Make bars instead
I love baking. I truly do. The difference between a bad afternoon and a good one can be as simple as a baked good. I love the slow process, the premonition of preheating the oven, sometimes playing around with different flavors. My favorites are your typical "home bakes," nothing couture. Cakes, cookies, brownies, etc., are all my go-to baked goods to make in my own kitchen.
But cookies. Ah, I enjoy mixing the dough and I enjoy eating them, but all that happens in between drives me nuts. Even drop cookies—rolling them into balls and loading the oven, one tray at a time, checking for doneness, taking the oven mitt off and on and washing my hands a several times between rolling batches and it drives me crazy.
Enter: bars. Or traybakes as Mary Berry would say. I love them. Something about bars feels very Midwestern and potluck-y to me. The other night, I wanted to bake, but with a baby and no desire to prepare/bake/check on/cool multiple cookie sheets, I decided to mix up my dough and bake it in a pan instead. It's not a novel idea, since cookie bars have long been a thing. But it got me thinking, could we make more cookie recipes into bars? To make them more accessible for say, weekday baking or postpartum baking (for me, anyway)? I think so! It all comes down to the texture of the cookie.
I've trialed out two cookies-recipes-turned-bars and both were successful. Key things to think of:
- texture of the cookie. I think this works best with shortbread-style or classic cookies texture. Your crinkle-style cookie (molasses, gingerbread, etc., might not work as well for a traybake)
- increased baking time (see what I did for the two recipes below)
- prepared and adequately-sized pan, based on how large of a batch of cookies the recipe prepares. Both the below recipes yield smaller quantities, so I chose a smaller pan. If I made a large batch of cookies into bars, I would use a 9" x 13".
And there you have it! In both cases, I baked the cookies-turned-bars at the same temperature, just for longer.
- almond shortbread drizzle cookies — 16 minutes at 350 (vs 10-12 minutes for cookies), 9x9" pain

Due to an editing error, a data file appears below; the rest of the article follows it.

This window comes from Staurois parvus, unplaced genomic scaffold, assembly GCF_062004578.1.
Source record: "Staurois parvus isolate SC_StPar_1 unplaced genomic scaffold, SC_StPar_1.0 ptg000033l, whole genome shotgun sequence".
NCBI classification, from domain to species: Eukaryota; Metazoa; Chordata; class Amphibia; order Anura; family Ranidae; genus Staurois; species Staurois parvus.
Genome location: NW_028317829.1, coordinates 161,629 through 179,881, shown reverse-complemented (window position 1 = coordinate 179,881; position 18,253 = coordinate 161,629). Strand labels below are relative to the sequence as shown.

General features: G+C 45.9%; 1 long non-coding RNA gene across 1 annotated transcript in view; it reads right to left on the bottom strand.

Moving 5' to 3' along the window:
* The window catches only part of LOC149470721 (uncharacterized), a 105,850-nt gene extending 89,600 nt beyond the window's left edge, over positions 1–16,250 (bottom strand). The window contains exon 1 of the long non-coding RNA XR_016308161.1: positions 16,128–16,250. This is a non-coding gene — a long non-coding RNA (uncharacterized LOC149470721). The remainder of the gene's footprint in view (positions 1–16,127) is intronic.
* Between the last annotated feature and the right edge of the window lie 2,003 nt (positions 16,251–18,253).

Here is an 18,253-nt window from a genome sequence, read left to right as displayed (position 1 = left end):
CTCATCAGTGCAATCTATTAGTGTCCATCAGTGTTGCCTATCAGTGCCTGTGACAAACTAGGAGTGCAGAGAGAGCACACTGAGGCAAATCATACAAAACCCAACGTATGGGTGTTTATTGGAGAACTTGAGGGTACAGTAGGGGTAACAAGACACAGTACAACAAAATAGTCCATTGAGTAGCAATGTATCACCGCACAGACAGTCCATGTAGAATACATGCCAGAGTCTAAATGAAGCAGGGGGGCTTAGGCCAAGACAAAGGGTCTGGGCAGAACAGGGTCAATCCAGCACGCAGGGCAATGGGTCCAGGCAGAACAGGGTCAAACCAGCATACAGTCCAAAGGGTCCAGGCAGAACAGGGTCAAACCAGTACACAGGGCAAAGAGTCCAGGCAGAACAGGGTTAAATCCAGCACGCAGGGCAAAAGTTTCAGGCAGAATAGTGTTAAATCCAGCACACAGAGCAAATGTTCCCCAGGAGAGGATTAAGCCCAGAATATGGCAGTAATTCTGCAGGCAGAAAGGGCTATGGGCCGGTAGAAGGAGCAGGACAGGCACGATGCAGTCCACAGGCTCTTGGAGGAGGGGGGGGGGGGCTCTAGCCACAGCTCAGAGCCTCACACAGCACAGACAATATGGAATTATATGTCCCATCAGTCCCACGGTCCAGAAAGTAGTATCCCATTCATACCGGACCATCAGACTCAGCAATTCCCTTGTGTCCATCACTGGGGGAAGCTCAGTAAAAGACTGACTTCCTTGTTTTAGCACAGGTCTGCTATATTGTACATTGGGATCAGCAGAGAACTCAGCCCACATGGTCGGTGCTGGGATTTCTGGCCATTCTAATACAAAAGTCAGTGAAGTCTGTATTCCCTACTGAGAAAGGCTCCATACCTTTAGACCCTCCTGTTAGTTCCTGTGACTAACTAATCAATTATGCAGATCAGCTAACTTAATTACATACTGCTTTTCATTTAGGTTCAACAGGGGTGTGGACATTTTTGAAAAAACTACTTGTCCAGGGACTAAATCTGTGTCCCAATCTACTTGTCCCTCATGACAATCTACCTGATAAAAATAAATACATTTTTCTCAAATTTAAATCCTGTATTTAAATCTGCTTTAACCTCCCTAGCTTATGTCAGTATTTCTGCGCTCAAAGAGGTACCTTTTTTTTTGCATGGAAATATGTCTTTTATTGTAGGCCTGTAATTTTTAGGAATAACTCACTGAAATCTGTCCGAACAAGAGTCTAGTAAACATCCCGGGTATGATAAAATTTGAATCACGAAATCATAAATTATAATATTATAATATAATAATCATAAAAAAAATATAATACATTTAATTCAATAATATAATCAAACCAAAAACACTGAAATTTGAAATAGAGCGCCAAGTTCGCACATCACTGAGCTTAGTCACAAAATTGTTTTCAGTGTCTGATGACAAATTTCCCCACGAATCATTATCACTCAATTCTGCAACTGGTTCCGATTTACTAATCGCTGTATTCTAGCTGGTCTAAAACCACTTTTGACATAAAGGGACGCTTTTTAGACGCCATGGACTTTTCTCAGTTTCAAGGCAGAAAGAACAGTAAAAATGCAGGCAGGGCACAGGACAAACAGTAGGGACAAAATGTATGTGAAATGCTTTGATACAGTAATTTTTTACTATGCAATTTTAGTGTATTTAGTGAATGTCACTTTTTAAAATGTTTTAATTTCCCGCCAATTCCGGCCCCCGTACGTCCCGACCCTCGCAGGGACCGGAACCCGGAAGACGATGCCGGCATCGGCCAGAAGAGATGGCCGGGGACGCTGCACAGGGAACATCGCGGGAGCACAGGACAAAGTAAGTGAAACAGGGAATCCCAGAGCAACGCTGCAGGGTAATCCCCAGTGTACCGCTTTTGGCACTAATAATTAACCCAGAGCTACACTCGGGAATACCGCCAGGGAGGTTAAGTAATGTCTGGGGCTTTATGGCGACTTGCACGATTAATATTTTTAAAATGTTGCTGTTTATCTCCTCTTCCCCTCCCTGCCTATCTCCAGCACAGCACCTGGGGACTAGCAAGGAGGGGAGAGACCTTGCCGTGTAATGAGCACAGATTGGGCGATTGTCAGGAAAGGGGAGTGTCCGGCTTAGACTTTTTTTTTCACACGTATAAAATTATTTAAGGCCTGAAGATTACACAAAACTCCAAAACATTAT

- oatmeal chocolate chip cookies — 18 min at 350 (vs 10-12 minutes for cookies), 8'x8" pan
I love that I can just dump the dough in the pan, spread it evenly, put it in the oven, and walk away. Plus, I love the portability and nostalgia of bringing bars to potlucks or family functions. I'm going to be on the hunt for more cookie recipes I can convert, but for now, I'm thrilled that two of my most favorite cookie recipes work out.
What brings me to worship: Life lately, mid-May 2021
There's a lot of heaviness in the world right now.
2020: A year in review
Now that we're well into January, I'm sitting down to write and glance back at the last year. I'm not much of a resolution-maker (not fundamentally opposed, just not for me), but I do find it's healthiest for my heart and mind to reflect and then continue on into the next year. Like every single year, there are good, hard, and in-between snippets and seasons.
I did it. I hopped aboard the sourdough train. I've made exactly one loaf of sourdough in my life, once last year, just a few months before we moved across the country from Texas to Indiana. I've long been interested in fermented foods, and tried my hand at a few, namely, kombucha, yogurt, and sauerkraut. And sourdough has been one on the want to try again list. Necessity is the mother of invention, right?